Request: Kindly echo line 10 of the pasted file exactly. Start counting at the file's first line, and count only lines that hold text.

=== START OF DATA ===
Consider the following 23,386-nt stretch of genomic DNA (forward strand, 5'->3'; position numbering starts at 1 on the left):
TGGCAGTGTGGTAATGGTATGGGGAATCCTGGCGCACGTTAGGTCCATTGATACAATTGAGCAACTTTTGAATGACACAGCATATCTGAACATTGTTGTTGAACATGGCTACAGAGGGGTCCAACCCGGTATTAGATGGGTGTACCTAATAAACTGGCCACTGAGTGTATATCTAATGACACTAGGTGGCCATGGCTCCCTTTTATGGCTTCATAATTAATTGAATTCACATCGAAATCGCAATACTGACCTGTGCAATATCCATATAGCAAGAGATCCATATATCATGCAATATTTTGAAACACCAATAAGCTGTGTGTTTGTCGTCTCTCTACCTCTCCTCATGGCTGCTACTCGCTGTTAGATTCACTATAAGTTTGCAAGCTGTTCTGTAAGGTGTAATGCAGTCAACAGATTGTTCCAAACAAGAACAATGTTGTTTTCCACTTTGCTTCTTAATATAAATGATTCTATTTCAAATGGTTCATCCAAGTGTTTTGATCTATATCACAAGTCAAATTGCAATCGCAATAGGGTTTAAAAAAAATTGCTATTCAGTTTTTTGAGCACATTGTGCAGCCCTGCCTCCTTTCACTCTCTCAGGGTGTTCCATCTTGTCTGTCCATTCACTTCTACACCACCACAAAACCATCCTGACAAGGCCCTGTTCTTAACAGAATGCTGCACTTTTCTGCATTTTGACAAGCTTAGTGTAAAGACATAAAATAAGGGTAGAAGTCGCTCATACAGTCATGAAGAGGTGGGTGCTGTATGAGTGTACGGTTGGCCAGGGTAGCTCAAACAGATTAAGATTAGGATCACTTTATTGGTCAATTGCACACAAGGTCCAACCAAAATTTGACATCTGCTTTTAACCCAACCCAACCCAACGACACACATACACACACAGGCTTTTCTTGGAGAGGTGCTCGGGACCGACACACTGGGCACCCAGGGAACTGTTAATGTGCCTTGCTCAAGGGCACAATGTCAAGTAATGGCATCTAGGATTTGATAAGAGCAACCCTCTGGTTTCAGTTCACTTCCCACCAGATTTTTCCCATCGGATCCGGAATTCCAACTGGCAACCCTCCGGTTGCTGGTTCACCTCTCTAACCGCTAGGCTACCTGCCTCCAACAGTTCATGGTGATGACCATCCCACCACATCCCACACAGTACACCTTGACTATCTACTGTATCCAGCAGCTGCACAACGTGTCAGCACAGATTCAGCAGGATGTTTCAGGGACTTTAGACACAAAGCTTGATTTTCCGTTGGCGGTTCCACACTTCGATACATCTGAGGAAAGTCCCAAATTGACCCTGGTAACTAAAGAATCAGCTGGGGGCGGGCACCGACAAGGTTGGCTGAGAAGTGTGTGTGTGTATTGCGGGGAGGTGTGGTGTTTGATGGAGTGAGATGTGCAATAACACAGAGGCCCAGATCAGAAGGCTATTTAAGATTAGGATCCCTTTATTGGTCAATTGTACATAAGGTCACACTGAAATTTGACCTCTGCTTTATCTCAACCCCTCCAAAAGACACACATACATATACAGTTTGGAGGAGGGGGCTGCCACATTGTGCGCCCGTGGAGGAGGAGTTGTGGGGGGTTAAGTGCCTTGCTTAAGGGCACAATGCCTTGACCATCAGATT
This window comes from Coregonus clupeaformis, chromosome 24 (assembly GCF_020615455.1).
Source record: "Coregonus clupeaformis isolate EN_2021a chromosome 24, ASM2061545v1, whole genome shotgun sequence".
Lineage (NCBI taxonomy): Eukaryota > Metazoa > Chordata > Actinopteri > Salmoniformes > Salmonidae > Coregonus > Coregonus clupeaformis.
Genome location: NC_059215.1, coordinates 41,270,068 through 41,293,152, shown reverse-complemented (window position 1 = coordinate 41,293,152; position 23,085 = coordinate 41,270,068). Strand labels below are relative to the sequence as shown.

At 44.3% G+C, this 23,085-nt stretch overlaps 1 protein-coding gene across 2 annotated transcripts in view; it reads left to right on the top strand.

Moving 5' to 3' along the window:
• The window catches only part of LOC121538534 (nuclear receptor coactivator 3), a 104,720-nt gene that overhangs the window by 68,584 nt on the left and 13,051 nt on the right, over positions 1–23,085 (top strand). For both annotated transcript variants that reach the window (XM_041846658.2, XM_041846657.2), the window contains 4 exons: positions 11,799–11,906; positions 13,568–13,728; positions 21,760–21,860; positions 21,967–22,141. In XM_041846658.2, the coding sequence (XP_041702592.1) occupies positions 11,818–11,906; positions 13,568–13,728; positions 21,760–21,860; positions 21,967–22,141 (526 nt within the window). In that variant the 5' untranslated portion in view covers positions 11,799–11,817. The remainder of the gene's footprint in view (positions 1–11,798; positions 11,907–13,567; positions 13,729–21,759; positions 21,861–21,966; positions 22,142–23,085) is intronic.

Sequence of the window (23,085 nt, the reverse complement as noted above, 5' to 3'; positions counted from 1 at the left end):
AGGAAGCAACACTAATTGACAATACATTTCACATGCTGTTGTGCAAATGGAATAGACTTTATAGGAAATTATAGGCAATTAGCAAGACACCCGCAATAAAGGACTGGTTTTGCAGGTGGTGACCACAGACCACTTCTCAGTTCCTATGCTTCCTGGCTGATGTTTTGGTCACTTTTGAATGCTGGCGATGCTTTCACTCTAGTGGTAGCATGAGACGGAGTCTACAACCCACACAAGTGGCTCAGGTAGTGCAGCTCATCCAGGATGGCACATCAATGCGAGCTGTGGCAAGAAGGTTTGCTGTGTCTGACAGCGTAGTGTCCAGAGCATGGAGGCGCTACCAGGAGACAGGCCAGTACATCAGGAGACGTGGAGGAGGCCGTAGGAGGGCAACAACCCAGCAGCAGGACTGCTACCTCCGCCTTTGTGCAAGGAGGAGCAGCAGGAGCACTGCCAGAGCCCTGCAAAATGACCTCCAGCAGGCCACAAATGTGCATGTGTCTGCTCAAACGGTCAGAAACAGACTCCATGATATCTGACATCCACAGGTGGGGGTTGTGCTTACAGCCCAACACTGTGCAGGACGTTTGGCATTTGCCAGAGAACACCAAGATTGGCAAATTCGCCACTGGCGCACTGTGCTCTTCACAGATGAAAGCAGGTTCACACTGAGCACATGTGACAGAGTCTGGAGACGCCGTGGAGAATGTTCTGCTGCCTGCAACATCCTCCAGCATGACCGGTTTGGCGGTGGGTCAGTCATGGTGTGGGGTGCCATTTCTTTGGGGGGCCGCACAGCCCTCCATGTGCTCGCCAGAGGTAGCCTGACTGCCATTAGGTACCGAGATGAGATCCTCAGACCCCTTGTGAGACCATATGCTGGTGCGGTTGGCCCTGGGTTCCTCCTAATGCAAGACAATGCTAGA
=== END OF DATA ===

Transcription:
Sequence of the window (23,085 nt, the reverse complement as noted above, 5' to 3'; positions counted from 1 at the left end):